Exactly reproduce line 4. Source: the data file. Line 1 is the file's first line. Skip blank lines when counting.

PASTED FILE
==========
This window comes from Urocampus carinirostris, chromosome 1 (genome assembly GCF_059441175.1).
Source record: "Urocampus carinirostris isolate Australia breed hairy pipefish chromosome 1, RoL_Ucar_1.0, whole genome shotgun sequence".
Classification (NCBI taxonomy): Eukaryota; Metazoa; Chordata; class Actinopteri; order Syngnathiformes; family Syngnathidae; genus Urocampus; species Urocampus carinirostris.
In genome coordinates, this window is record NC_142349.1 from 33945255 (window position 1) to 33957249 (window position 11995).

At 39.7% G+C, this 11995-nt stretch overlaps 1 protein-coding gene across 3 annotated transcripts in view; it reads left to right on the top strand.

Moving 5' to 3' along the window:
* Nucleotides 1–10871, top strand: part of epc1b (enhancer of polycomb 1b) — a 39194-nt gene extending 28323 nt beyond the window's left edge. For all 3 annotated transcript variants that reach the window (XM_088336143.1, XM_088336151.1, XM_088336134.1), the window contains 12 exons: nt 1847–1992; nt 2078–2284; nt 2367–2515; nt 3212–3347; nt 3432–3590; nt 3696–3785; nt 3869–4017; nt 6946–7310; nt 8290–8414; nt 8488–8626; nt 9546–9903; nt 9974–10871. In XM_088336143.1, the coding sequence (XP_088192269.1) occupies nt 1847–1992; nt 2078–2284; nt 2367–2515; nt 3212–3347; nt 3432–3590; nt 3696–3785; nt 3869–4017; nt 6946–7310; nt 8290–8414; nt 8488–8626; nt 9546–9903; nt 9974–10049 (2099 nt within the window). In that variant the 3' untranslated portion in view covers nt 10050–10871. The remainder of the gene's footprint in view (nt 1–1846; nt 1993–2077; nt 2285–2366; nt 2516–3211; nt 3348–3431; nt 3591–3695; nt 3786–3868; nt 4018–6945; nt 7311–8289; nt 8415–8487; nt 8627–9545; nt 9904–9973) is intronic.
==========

In genome coordinates, this window is record NC_142349.1 from 33945255 (window position 1) to 33957249 (window position 11995).